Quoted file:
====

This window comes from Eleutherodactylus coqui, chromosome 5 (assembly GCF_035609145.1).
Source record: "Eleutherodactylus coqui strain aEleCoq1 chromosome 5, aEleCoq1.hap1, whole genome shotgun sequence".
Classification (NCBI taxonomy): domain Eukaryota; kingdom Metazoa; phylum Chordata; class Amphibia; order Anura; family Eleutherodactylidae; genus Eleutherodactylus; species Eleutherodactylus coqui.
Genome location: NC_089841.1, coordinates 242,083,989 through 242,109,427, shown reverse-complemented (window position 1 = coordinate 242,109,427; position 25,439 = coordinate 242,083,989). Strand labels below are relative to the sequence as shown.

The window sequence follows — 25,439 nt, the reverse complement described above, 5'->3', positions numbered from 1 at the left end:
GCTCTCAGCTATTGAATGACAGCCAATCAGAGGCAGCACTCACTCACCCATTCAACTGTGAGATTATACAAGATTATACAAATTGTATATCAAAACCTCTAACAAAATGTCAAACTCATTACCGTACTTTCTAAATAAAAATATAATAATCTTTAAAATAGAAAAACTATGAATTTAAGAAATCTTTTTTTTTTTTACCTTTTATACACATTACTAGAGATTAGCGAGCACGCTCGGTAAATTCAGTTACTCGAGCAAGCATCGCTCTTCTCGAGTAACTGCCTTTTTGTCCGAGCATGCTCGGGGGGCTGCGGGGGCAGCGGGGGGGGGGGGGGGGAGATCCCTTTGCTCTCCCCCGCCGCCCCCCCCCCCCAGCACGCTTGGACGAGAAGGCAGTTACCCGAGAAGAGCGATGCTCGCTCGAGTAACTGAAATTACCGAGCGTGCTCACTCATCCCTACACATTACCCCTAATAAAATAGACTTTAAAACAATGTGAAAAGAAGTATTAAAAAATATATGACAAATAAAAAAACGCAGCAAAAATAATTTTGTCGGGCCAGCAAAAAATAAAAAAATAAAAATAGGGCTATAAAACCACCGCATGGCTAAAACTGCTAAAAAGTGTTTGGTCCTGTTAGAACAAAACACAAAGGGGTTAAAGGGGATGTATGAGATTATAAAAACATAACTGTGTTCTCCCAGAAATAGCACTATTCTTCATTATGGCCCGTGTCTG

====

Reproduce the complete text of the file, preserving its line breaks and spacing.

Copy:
This window comes from Eleutherodactylus coqui, chromosome 5 (assembly GCF_035609145.1).
Source record: "Eleutherodactylus coqui strain aEleCoq1 chromosome 5, aEleCoq1.hap1, whole genome shotgun sequence".
Classification (NCBI taxonomy): domain Eukaryota; kingdom Metazoa; phylum Chordata; class Amphibia; order Anura; family Eleutherodactylidae; genus Eleutherodactylus; species Eleutherodactylus coqui.
Genome location: NC_089841.1, coordinates 242,083,989 through 242,109,427, shown reverse-complemented (window position 1 = coordinate 242,109,427; position 25,439 = coordinate 242,083,989). Strand labels below are relative to the sequence as shown.

The window sequence follows — 25,439 nt, the reverse complement described above, 5'->3', positions numbered from 1 at the left end:
GCTCTCAGCTATTGAATGACAGCCAATCAGAGGCAGCACTCACTCACCCATTCAACTGTGAGATTATACAAGATTATACAAATTGTATATCAAAACCTCTAACAAAATGTCAAACTCATTACCGTACTTTCTAAATAAAAATATAATAATCTTTAAAATAGAAAAACTATGAATTTAAGAAATCTTTTTTTTTTTTACCTTTTATACACATTACTAGAGATTAGCGAGCACGCTCGGTAAATTCAGTTACTCGAGCAAGCATCGCTCTTCTCGAGTAACTGCCTTTTTGTCCGAGCATGCTCGGGGGGCTGCGGGGGCAGCGGGGGGGGGGGGGGGGAGATCCCTTTGCTCTCCCCCGCCGCCCCCCCCCCCCAGCACGCTTGGACGAGAAGGCAGTTACCCGAGAAGAGCGATGCTCGCTCGAGTAACTGAAATTACCGAGCGTGCTCACTCATCCCTACACATTACCCCTAATAAAATAGACTTTAAAACAATGTGAAAAGAAGTATTAAAAAATATATGACAAATAAAAAAACGCAGCAAAAATAATTTTGTCGGGCCAGCAAAAAATAAAAAAATAAAAATAGGGCTATAAAACCACCGCATGGCTAAAACTGCTAAAAAGTGTTTGGTCCTGTTAGAACAAAACACAAAGGGGTTAAAGGGGATGTATGAGATTATAAAAACATAACTGTGTTCTCCCAGAAATAGCACTATTCTTCATTATGGCCCGTGTCTG